So often with prospects, you see the "Drew Pomeranz" analysis: this guy has two big league pitches and if he can add a third (or fourth) one he could be a solid big league starting pitcher, but if not his future is probably in the bullpen.
It’s hard to sustain success in the big leagues as a starting pitcher with just two pitches, something Pomeranz himself demonstrated early in his career. Only with the development of his changeup to complement the fastball/spike curve duo has the former A’s lefty emerged as a successful starting pitcher.
So it’s not surprising that Kendall Graveman’s emergence as a prospect coincided with the addition of a cutter. Graveman arrived in Oakland armed with four pitches: his signature sinker, the newly developed cutter, a changeup and a slider. Graveman rode that arsenal to inconsistent but promising results as a rookie (6-9. 4.05 ERA).
The breakdown of Graveman’s pitch selection? In 2015, he threw the sinker 55% of the time, the cutter 25%, his changeup 11.5%, and the slider 8.5%.
The start of 2016 was no different. In Graveman’s first start of the season he threw the sinker 59.5% of the time, then started throwing it less (46%, 39%, 42%, 39%) as he mixed in his secondary pitches more. In fact out of his first 12 starts only twice did he throw his sinker more than 50% of the time. He also was pitching very poorly.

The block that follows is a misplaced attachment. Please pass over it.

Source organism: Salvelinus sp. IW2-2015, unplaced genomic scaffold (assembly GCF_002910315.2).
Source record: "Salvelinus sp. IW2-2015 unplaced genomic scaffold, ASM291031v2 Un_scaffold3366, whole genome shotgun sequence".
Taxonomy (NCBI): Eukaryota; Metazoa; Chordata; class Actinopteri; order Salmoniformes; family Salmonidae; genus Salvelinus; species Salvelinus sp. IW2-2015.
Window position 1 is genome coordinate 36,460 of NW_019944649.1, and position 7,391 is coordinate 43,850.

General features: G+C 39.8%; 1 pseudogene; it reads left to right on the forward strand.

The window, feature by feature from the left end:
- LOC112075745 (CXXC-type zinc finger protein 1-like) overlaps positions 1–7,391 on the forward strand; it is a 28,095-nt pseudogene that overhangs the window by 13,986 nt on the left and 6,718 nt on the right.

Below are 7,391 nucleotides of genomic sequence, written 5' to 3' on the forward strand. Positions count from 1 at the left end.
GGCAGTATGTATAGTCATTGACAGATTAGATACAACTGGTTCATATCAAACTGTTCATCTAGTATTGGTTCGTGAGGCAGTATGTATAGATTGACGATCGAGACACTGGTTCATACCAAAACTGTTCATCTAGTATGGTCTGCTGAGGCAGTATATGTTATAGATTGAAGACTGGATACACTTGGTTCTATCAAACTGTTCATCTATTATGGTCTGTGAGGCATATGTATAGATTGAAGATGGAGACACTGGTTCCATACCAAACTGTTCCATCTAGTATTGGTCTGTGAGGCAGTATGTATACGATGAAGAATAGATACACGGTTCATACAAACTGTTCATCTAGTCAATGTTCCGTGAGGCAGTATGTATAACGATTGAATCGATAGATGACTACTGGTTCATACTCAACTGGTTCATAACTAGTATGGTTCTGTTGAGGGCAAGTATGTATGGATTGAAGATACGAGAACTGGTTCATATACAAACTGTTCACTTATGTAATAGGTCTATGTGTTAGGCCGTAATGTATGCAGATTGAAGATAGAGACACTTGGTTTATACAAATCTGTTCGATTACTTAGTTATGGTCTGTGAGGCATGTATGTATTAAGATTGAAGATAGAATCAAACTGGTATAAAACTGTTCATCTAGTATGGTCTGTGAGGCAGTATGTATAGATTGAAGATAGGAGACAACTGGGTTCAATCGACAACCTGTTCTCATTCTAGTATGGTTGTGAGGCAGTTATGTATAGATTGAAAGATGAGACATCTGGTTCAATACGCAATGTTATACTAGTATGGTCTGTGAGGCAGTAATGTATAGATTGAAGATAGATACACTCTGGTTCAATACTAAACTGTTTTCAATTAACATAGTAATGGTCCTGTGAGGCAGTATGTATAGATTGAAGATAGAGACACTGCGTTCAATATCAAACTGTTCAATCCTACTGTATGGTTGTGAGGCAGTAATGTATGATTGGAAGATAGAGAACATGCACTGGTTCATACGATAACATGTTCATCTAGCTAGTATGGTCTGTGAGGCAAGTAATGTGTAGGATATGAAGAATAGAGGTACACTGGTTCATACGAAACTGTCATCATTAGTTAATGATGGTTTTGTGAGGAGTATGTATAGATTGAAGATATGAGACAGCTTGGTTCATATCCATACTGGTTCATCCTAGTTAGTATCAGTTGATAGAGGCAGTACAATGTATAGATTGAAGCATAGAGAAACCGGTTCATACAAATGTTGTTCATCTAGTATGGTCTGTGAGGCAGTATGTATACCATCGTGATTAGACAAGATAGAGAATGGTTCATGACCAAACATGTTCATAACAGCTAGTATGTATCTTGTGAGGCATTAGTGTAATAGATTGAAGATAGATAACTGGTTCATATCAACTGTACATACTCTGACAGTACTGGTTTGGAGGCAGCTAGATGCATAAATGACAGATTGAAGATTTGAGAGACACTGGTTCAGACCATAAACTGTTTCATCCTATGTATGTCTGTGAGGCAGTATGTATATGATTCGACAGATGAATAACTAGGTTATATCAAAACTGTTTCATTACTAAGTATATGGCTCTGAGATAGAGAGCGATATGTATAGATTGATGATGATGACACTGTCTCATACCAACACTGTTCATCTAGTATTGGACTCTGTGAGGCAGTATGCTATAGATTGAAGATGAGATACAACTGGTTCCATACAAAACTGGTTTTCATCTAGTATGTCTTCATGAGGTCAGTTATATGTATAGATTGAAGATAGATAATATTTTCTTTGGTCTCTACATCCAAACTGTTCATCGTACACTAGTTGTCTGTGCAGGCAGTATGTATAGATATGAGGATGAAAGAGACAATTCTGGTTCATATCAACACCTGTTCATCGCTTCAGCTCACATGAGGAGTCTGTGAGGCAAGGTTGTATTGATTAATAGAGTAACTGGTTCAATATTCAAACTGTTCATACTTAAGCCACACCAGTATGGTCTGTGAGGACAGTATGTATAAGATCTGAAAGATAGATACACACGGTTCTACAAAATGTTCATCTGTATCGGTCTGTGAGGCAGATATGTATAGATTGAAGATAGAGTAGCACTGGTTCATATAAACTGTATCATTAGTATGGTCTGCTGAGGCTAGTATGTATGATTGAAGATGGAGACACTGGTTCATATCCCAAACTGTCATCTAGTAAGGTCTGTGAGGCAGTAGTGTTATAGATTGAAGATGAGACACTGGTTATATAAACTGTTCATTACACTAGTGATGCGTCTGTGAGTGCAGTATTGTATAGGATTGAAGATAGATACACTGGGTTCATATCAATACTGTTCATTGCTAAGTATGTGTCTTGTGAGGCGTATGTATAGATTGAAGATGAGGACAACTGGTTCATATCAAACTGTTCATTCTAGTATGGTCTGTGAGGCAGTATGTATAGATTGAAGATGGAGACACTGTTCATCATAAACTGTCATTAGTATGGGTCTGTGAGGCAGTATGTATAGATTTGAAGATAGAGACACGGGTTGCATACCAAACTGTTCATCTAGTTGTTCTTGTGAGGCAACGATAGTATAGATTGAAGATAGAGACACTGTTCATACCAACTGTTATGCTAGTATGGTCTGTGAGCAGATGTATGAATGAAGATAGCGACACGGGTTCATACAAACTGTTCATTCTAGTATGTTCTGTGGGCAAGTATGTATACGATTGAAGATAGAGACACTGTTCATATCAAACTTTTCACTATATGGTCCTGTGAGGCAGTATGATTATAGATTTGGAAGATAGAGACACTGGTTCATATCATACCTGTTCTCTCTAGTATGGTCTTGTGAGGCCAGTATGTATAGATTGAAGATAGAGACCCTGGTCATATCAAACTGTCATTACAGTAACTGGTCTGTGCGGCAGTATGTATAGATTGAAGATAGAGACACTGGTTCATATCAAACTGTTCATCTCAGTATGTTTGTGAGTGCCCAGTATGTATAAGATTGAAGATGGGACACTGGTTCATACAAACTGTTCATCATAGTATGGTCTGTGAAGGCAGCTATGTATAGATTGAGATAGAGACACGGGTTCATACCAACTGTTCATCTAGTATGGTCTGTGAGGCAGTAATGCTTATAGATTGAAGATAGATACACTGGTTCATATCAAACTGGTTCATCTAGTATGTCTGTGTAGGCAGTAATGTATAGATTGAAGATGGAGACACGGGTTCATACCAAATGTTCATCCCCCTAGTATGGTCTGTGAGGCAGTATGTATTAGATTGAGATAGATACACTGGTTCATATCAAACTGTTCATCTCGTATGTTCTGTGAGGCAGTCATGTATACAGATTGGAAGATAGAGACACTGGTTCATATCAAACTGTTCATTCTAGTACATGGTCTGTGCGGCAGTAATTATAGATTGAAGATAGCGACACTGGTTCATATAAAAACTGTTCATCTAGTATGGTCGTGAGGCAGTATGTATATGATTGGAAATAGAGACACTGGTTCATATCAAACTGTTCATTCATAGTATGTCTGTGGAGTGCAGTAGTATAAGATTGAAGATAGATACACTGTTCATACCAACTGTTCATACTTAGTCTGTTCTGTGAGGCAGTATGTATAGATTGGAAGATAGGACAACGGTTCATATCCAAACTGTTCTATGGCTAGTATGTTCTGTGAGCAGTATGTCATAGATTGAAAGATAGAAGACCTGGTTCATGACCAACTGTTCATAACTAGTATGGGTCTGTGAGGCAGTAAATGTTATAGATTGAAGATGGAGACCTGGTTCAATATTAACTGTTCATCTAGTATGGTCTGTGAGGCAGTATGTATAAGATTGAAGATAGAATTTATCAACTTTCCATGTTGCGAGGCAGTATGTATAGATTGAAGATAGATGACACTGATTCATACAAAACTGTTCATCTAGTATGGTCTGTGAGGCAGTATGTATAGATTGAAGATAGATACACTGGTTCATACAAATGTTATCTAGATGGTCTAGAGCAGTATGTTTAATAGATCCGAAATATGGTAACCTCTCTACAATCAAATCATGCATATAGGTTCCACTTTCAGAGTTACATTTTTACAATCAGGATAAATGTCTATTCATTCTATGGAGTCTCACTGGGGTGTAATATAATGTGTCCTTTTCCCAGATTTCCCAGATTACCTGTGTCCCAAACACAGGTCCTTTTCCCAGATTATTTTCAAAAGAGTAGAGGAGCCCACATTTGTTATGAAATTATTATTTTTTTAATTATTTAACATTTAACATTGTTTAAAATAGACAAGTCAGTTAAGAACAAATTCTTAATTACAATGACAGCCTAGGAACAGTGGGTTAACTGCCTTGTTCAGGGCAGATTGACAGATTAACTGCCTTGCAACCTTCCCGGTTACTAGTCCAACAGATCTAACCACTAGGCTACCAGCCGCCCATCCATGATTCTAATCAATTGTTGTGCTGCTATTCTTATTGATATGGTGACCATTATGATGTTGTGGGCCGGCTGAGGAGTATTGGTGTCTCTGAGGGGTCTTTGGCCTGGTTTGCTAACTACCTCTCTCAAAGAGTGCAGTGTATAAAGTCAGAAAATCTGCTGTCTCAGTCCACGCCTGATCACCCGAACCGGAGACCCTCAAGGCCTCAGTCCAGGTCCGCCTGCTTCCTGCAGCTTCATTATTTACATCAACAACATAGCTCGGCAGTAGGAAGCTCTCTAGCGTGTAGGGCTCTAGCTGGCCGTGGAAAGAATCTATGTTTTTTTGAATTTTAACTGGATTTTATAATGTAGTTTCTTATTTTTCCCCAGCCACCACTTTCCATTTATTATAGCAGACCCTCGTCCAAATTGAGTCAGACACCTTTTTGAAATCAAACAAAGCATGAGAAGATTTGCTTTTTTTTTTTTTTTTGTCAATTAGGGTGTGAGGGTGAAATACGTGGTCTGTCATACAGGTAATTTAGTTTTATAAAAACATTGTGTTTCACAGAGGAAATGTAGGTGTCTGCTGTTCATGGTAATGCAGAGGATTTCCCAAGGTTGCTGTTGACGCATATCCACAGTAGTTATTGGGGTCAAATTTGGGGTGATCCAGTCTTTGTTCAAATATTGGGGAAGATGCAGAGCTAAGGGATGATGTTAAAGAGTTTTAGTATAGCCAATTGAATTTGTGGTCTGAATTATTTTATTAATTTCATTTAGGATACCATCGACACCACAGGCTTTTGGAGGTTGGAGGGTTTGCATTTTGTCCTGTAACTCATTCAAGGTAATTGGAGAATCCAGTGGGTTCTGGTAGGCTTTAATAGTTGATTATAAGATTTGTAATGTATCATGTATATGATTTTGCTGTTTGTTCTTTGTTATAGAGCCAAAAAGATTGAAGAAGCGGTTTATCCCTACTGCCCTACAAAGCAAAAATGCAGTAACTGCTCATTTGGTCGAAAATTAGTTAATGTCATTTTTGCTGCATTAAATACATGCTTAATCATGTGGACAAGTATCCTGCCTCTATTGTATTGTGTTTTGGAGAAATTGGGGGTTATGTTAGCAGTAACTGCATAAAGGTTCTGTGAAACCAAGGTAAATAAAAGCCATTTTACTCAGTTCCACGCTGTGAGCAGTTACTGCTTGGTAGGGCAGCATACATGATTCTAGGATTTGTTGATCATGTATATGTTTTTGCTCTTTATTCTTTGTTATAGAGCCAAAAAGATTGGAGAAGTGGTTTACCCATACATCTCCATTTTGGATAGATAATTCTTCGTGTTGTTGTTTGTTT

On June 12th, at Cincinnati, Graveman threw only 38% sinkers, mixing in his cutter (38%), slider (16%), and changeup (9%) quite a bit. At the end of the day, his ERA for the season stood at an unpalatable 5.28.
Graveman’s next start was on June 17th against the Angels. You don’t see this often: his use of the sinker jumped from 38% in one start to a whopping 70% the next. Utilizing his sinker nearly twice as much as before, Graveman had a "breakout start" tossing 7 IP of 1 run ball on just 3 hits, walking only 1 while striking out 4.
Perhaps more significantly Graveman threw his cutter 23% of the time that day, meaning that he used his slider (4.4%) and changeup (2.2%) for only 6.6% of his offerings. The less he mixed it up, the less he turned to his slider and changeup, the better he pitched.
As it turned out, though, that was just the beginning. Let’s fast forward to Graveman’s best start of the season: his last one. At Houston on Saturday, Graveman threw 8 shutout innings on just 3 hits and 0 BBs (5 Ks) before running out of gas to begin the 9th. He was truly dominant.
Graveman’s pitch distribution on Saturday? 92.5% sinkers, 7.5% cutters.
That’s...You just don’t see that from a starting pitcher unless it’s R.A. Dickey throwing 92.5% knuckleballs and 7.5% "fastballs". Or Bartolo Colon, who is a freak of nature and thrives on being the exception who proves the rule. Graveman essentially became a one-pitch pitcher who just occasionally — and by occasionally I mean about every 13th pitch — mixed in one other pitch. And he was dominant, basically unhittable.
I will fascinated to watch two aspects of Graveman’s first start after the break. One, will he pick up where he left off and throw 90+% sinkers, a few cutters, and that’s it? And secondly will he be effective again, even dominant? It’s hard to imagine and yet easy to see on a spreadsheet: the less Graveman mixes it up, the better he pitches. Go figure.